The next day, Nathan and I were both early to class. The only two in the room. My knees almost shook. My heart pounded. I asked Nathan if we could talk. I told him, "I feel belittled by the expression on your face after I speak in class." It was like a miracle. In that moment what had been toxic suddenly came perilously close to friendship. Nathan listened and apologized. Regardless of whether or not he had said anything, speaking the truth, as painful and vulnerable as it was, proved to be transformative. Not only for me but also for him. When I got home that night, Nathan had left a message on my answering machine. He apologized again. Told me I was an honored colleague. Thanked me for approaching him. He said he had been having a difficult month and he needed that kind of honest feedback. And he urged me to come to him in the future if I ever felt that way again. Let me tell you, that was not the response I had been imagining from my frozen place of fear!

It happens again and again. Paying attention. Sitting with the pain and refusing to push it away. And then learning. Spiritual growth. Unfortunatley, it's not like we crash into the rock once, learn our lesson, and never hit the rock again. Slowly, though, we do get it. We awaken to the presence of the rock before we crash into it. In her poem, "Autobiography in Five Chapters," Portia Nelson describes it this way.

1) I walk down the street.
There is a deep hole in the sidewalk.
I fall in.
I am lost...I am hopeless.
It isn't my fault.
It takes forever to find a way out.

2) I walk down the same street.
There is a deep hole in the sidewalk.
I pretend I don't see it.
I fall in again.
I can't believe I'm in the same place.
But it isn't my fault.
It still takes a long time to get out.

3) I walk down the same street.
There is a deep hole in the sidewalk.
I see it is there.
I still fall in...it's a habit.
My eyes are open.
I know where I am.
It is my fault.
I get out immediately.

4) I walk down the same street.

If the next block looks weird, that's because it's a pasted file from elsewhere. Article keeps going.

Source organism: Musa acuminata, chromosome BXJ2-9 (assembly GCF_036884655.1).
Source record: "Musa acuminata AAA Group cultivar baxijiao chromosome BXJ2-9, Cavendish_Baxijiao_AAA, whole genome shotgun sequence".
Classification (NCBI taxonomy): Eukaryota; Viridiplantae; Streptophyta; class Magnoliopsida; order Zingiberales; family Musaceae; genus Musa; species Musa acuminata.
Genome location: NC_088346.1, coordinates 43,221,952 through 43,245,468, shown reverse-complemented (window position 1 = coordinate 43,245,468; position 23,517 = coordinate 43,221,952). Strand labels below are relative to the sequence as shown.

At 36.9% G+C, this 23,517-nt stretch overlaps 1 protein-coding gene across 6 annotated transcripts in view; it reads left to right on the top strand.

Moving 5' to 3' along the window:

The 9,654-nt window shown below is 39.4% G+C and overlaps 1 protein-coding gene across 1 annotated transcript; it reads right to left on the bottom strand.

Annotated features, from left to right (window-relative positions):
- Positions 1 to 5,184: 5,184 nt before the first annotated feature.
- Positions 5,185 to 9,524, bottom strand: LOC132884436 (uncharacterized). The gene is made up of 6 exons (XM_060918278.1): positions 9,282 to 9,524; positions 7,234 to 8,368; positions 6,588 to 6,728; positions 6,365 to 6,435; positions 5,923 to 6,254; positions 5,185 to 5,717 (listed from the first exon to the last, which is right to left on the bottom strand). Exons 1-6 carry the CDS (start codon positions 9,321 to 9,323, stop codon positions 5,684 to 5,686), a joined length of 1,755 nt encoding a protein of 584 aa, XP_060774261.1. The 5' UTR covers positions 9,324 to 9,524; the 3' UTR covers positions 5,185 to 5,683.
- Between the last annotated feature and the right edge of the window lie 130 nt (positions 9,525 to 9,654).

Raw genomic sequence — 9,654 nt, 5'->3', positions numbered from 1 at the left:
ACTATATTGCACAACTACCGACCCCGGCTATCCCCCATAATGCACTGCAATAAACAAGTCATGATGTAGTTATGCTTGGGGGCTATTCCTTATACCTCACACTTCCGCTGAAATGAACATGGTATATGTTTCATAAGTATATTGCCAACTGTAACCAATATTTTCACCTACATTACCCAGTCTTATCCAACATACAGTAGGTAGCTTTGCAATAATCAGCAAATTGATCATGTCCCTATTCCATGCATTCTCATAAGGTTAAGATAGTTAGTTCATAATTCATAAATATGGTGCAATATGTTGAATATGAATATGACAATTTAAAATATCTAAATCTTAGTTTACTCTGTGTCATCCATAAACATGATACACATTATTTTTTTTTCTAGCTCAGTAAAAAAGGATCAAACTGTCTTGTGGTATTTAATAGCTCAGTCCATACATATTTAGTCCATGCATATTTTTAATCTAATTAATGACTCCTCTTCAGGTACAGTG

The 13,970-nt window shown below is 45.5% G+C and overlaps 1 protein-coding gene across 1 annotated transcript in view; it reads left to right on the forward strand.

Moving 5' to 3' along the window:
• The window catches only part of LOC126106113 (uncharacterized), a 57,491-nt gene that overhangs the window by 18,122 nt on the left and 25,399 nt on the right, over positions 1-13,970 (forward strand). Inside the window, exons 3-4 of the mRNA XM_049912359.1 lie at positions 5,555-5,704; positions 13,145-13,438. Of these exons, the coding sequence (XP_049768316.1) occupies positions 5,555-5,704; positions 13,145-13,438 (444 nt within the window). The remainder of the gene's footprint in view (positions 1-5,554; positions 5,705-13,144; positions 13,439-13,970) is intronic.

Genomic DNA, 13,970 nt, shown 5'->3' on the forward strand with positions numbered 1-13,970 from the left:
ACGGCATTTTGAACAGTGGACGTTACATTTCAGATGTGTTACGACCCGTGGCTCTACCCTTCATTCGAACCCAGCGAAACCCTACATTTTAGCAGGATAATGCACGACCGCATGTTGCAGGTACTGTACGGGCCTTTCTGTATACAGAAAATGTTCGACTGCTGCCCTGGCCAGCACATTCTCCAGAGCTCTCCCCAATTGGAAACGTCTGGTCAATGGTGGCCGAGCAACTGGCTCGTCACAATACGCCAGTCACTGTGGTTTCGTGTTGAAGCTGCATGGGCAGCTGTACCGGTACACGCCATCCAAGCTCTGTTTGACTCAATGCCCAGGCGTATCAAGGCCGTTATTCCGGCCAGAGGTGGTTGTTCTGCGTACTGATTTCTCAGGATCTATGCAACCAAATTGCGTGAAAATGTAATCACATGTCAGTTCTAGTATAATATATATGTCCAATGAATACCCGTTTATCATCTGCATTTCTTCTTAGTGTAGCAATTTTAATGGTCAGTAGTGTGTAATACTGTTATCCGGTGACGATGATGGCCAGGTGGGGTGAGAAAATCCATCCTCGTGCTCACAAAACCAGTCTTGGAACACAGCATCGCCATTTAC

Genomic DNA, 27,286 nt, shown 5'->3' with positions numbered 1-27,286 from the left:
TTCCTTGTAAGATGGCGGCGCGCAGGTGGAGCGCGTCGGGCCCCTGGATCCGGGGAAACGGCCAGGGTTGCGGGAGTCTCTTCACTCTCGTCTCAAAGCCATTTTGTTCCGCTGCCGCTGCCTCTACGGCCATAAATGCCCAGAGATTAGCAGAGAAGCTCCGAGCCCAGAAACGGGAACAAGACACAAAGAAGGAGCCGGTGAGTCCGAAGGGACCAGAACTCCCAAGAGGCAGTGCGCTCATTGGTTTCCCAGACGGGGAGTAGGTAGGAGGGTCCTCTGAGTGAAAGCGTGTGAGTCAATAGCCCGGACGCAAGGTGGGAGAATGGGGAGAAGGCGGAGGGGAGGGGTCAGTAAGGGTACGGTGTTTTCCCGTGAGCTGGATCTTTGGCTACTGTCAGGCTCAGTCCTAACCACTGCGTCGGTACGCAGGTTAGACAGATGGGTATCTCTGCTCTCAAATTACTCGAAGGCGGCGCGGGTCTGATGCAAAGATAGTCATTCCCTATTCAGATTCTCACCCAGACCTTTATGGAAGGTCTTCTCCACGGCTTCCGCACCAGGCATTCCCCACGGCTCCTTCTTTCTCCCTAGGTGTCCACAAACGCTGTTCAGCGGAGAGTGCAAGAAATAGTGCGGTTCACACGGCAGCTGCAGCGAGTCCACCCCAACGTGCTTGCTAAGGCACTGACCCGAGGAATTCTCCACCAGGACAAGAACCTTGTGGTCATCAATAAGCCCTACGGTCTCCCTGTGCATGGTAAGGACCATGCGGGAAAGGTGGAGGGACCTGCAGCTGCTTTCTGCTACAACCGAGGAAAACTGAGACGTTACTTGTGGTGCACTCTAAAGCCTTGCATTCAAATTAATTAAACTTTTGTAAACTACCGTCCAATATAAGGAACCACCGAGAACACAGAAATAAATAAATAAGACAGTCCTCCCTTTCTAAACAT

There is a deep hole in the sidewalk.
I walk around it.

5) I walk down another street.

I suspect most of us find ourselves somewhere in Portia's poem. And we are not there alone. Krisha Gotami's first learning on her path toward spiritual growth was her realization that others too had suffered as she had suffered. In my experience with Nathan, my learning was greatly accelerated by friends who helped me interpret the experience and who asked good questions that helped me understand myself. We gather in religious communities because we believe the spiritual journey is not a solo trip. We help each other out along the way.

As many of you know, I live with Emily Larimer and Greg Ward. Emily gave me permission to tell you about a conversation we had recently. She came back to this congregation a little over a year ago, and now she is involved in starting the new congregation in the Beaches area. She hadn't really intended to become this involved in church, but here she is. With an exhasperated smile, she lamented that she can't get away anymore with the kinds of things she used to do. Like ignoring difficulties or leaving rather than dealing with them. But now too many people know what she is capable of and they have high expectations of her. They keep her accountable to her own best self, and they stay with her in the struggle.

When we commit to a spiritual journey in the context of a religious community, we commit to holding ourselves and each other accountable to our values and our highest aspirations. We ask each other to relate in ways which reflect our principles. We ask each other to seek and speak the truth. And we offer comfort when our neighbor's soul is bruised by the journey.

Even this act of connecting our lives with one another, of making ourselves vulnerable enough to let each other share in our journeys, even this opens us to the possibility of pain, of disappointment, betrayal, loss... just as it opens us to the possibility of great joy, happiness, and love.

May we honor Krisha Gotami's courage as she discovered the suffering of all the houses in the village and faced her own grief, opening her heart to truth and a path of spiritual growth. May we honor that same courage in ourselves and each other as we continue on our own spiritual journies and join in relgious community, allowing ourselves to be known and seen by others. And when the waters get rough may we remember to turn again toward each other and toward that which is most sacred within, among, and beyond all life.